“We want to begin work this month,” Everhart said after the meeting.
Thomas Everhart said the miniature golf-course will offer families and young people another entertainment option in the community.
“These young kids need a place to go. They need something to do here,” he said.
A plan for a campsite for recreational vehicles was introduced in February in the form of a variance request presented to the planning commission but was withdrawn by the Everharts, who then proposed the miniature golf course.
The property is currently zoned B-2, arterial business district.
Paperwork also must be completed on a 25-foot wide “no man’s land” section of property near the house that remains owned by the heirs of the former owners, Coffey said.
Streetscape construction as part of Greeneville’s downtown redevelopment project is slated to begin in early spring.
“We are looking at March for start of construction,” City Administrator Todd Smith said during Monday’s Greeneville Board of Mayor and Aldermen retreat at the Clyde Austin 4-H Education Center.
That construction will be the initial phase of the downtown redevelopment project, which involves improvements to the streetscape on Depot Street from College Street to near the railroad depot just past the Cutler Street intersection.
Smith’s comments about the streetscape project came during a report about accomplishments the town has made in its Vision 2020 strategic plan, which includes a focus on the downtown and taking measures to increase activity and use of the town’s core.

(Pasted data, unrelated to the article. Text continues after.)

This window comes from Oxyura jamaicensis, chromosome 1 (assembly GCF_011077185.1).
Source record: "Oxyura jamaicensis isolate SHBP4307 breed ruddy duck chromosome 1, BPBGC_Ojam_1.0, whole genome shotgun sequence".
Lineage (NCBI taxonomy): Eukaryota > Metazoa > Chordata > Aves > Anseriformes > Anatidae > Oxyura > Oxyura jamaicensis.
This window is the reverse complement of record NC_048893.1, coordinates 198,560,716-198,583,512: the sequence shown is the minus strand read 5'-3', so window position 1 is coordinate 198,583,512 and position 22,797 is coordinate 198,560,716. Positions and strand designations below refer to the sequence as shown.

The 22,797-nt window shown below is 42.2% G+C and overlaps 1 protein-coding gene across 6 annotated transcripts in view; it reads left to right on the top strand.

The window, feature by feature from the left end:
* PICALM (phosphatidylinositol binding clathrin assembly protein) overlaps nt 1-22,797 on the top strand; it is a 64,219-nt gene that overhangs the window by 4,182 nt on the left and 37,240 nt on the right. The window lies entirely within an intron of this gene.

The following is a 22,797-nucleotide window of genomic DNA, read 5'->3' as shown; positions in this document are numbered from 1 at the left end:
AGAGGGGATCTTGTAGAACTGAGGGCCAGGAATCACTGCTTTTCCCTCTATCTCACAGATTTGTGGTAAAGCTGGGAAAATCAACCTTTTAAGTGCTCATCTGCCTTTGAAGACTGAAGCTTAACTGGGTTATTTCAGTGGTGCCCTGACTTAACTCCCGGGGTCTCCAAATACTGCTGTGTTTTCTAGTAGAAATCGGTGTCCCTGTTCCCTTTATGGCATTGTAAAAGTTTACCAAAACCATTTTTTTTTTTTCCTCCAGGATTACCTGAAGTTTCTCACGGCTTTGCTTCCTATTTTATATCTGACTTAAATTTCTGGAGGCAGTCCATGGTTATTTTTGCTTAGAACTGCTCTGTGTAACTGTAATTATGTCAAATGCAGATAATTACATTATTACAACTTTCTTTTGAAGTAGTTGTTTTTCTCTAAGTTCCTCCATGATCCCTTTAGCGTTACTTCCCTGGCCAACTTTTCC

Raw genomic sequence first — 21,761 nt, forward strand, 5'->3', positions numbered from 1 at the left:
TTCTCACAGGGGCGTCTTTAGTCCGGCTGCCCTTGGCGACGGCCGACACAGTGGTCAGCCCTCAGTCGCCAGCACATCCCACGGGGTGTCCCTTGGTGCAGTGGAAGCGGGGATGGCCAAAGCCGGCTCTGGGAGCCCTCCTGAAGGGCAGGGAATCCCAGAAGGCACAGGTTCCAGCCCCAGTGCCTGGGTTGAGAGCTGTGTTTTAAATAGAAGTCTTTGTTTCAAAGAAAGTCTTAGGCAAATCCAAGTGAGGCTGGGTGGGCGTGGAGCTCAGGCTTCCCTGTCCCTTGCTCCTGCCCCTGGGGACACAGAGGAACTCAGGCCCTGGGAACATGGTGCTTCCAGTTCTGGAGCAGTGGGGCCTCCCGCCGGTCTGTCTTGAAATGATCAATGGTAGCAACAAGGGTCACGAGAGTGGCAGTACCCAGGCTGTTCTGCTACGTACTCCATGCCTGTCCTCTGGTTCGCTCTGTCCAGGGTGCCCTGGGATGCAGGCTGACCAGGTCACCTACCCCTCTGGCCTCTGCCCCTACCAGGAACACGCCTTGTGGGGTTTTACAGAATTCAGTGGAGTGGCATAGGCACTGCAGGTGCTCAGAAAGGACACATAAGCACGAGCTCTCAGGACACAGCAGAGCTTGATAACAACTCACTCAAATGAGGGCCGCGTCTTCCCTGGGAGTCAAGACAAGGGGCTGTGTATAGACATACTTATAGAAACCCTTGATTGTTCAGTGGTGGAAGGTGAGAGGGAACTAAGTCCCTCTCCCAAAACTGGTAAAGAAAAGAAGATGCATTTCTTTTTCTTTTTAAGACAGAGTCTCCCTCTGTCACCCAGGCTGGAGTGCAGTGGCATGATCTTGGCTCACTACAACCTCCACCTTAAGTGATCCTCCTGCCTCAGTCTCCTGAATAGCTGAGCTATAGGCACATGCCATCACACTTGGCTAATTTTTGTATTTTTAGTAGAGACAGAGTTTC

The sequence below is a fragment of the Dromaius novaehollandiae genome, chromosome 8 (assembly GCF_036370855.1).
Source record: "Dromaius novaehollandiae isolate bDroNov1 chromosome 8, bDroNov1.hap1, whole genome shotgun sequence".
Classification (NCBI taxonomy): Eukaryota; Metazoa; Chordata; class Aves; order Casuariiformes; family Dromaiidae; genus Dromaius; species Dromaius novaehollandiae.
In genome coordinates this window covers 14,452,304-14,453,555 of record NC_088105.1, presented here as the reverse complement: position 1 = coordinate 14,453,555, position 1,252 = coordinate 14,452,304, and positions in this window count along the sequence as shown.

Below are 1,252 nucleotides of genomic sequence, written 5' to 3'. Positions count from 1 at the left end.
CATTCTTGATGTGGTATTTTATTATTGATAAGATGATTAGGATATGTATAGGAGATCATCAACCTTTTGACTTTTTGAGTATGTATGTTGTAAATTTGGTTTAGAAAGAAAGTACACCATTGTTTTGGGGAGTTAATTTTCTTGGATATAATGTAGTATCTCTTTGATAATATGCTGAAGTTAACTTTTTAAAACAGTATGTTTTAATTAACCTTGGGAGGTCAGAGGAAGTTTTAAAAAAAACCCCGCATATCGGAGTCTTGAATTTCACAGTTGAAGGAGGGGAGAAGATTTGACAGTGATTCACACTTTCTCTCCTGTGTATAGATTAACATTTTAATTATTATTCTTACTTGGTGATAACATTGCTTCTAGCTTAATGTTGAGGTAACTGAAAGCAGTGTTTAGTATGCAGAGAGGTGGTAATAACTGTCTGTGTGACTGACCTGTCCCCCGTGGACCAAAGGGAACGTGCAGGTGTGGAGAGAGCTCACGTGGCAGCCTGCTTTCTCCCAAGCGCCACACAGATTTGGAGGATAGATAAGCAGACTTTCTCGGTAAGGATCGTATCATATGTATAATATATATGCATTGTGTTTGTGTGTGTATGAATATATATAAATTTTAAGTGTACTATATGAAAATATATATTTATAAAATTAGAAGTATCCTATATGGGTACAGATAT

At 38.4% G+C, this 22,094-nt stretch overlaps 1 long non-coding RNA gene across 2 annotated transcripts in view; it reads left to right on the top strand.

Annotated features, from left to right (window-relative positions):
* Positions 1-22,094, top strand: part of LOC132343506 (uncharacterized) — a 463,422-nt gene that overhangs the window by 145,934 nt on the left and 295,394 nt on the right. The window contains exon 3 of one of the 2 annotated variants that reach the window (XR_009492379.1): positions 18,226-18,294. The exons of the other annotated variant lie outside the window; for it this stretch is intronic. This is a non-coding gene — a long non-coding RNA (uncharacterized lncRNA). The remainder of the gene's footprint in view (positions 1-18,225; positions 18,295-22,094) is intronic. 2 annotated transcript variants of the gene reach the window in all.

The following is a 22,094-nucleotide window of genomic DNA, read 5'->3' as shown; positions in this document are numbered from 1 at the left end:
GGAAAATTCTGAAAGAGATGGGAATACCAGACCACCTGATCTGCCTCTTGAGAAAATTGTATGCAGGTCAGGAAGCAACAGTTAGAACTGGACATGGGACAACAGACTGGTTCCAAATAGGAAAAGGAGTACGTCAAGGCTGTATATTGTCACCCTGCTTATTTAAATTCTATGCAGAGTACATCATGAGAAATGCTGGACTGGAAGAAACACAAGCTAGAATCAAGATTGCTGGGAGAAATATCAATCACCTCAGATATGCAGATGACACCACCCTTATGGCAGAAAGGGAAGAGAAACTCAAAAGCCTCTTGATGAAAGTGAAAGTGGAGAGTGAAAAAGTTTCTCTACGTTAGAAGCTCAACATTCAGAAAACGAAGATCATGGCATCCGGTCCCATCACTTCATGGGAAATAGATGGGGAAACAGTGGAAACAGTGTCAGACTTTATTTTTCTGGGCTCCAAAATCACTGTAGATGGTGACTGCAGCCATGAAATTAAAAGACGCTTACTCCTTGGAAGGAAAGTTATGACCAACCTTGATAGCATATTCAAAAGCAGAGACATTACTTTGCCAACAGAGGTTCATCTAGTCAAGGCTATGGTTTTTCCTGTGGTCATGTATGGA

The conceptual plan was unveiled in 2018 with the beginning of design for the first phase beginning later in the year. The preliminary streetscape design was previewed for the public in the spring.
Later phases in the project will include addition of public gathering places including an alley park, the construction of parking garages, the creation of a linear greenway along Richland Creek, sidewalk widening for pedestrian traffic and downtown business use, and recommended low cost, high impact projects to act as catalysts for redevelopment.
“The downtown redevelopment project will make a huge difference for downtown,” Smith said. “When private entities see the public investment that the town is making, it will help attract them to the downtown area to make their own investments.”